Next DLC meeting will be March 16. Interlaken Townhall, 100 Grasmere Ave at 7PM

The DLC was chartered in 1974 by the 7 shore line towns. Our mission is to provide leadership, guidance, and resources to preserve and restore Deal Lake and its tributaries as a healthy and stable ecosystem. In addition, control lake levels during heavy storms to the best of our ability with limited ocean tide controls.

    Updates/Flume Status

    Deal on Deal Lake

    By Bob Jaroszewski

    What’s 158 acres, allows unlimited horsepower engines, and has a healthy population of marauding largemouth bass, some weighing larger than six-pounds? Since you’re on deallake.org I’m hoping you guessed Deal Lake, but aren’t you shocked to hear that trophy bass are stalking its brush-laden shorelines?

    Deal Lake is absolutely one of New Jersey’s best kept fishing secrets. While it doesn’t boast the species variety of some of other well-known NJ lakes, the quantity and quality of the largemouth bass more than make up for it.

    To be sure, bass are the main targets of most anglers who fish the lake. In addition to the bass there are some carp pushing twenty pounds but few people fish for them. Sadly, there used to be a nice population of pickerel but unfortunately they disappeared as soon as the weed-beds started to vanish. Also, the NJ Division of Fish & Wildlife spent many years trying to establish a population of tiger muskellunge and northern pike but the results have not justified further stockings.

    Boating

    As mentioned above, Deal Lake is one of the few Jersey impoundments that allow unlimited horsepower engines. This is a boon to Monmouth County bass anglers who don’t feel like driving up to Lake Hopatcong to use their 150-hp equipped bass boats. With that said, however, the vast majority of the lake is “no-wake” due to its narrow layout and vulnerability to erosion. The only portion of the lake that isn’t no-wake is east of Rt. 71 and west of Norwood Avenue.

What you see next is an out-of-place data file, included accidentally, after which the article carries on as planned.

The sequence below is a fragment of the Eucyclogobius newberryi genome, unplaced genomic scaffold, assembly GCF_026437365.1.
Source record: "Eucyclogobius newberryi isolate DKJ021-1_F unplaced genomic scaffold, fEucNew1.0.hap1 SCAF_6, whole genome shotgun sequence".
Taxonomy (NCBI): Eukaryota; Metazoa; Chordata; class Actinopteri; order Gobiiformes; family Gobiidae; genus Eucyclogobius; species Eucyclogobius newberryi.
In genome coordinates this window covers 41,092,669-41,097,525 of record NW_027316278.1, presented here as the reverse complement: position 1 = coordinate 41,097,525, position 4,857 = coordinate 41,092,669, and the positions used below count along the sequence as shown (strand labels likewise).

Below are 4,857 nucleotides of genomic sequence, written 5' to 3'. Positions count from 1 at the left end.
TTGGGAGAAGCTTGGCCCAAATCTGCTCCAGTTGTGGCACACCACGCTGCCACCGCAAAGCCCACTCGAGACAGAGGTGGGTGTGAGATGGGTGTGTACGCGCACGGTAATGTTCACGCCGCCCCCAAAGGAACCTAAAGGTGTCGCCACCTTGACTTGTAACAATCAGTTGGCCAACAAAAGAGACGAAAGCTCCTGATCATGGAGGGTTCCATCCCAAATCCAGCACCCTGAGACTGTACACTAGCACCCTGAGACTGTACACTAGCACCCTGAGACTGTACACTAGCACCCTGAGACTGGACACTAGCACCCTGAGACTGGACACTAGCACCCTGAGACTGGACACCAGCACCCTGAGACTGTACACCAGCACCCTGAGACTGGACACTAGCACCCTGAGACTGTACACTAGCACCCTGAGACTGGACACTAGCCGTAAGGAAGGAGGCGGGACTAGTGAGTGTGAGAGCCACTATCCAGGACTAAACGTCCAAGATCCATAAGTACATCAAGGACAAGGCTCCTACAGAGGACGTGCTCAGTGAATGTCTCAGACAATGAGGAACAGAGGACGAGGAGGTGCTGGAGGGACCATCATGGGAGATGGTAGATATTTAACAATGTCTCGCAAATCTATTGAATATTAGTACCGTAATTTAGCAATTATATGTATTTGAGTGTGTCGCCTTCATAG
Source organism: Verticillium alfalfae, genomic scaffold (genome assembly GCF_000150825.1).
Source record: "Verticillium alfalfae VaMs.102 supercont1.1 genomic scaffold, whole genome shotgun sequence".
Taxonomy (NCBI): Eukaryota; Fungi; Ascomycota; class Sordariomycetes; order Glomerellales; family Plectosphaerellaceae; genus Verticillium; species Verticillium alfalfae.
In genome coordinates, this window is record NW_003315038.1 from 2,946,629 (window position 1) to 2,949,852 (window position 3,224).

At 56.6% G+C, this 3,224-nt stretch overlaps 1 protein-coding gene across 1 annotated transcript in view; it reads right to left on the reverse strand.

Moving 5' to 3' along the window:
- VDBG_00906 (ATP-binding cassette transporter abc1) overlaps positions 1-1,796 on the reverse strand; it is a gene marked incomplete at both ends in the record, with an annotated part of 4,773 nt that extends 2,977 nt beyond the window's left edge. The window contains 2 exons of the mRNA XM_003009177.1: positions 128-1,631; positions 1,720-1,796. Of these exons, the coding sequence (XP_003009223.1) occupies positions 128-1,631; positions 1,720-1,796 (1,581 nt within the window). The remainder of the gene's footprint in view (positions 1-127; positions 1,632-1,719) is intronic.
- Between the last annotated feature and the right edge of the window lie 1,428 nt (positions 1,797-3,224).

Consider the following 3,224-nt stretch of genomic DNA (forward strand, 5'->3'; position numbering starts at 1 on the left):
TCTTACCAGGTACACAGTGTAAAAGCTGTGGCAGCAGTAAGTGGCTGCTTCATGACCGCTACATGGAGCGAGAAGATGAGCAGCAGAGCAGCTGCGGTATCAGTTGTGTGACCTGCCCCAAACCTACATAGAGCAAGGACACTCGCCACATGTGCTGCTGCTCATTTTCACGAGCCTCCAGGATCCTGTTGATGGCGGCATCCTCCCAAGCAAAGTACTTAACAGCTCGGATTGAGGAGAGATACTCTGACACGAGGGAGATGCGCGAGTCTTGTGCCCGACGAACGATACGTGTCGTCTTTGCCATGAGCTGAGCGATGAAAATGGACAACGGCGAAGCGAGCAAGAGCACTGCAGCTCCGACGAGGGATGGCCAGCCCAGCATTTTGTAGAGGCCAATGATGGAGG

In addition to bass fishing, there is a dedicated legion of rowers who propel their racing surfboats up and down the length of Deal Lake. As long as the lake isn’t iced over these racers will be on the water, sometimes even before daybreak. In fact, a very popular manufacturer of these self-bailing vessels (Asay Boats) is located right on Ocean Avenue in Asbury Park. When on the water please remember that they always have the right of way.

    In addition to surfboats, canoeists and kayakers also utilize the lake. Its shallow nature and abundant wildlife can make a day on the water quite pleasing. Sightseers should keep their eyes open for raccoons, chipmunks, osprey, great blue herons, night herons, green herons, egrets, mallards, wood ducks, cormorants, loons, painted turtles, snapping turtles and variety of other interesting creatures. Be sure to bring your camera!

    In order to launch your vessel you’ll need to use the ramp located on Deal Lake Drive across from the 7-Eleven in Asbury Park. There used to be a nice floating dock there but it floated away after one our numerous storms so care is to be exercised when unloading your rig.

    The Lake

    Once on the lake, you will be amazed at the amount of fish-holding fallen trees (laydowns) and to a lesser extent lily pads that adorn the shoreline. In terms of depth, you may as well leave your electronics home. Ninety percent of the lake is between three and four feet deep, and a majority of the best fishing will be accomplished by probing the shoreline structure. Also, the clarity of the lake is usually quite stained so don’t be afraid to use heavy tackle when flipping baits among the mazes of sharp branches and twigs.

    One final note concerning the lake’s layout is the flume and sluice gates found at its eastern end. The flume leads out to the ocean and in addition to controlling the lake level it also acts as a passageway for migrating herring. These herring return from the ocean to reproduce every year. Any surf fisherman in the area also knows that this creates a virtual dinner table for hungry striped bass that line up along the adjoining 8th Avenue jetty and wait for an easy meal. Although the stripers do not make their way into the lake, knowledge of the flume is essential since it provides a conduit for the herring to enter and consequently become the main forage of the largemouth bass population.

    Seasonal Fishing Guide: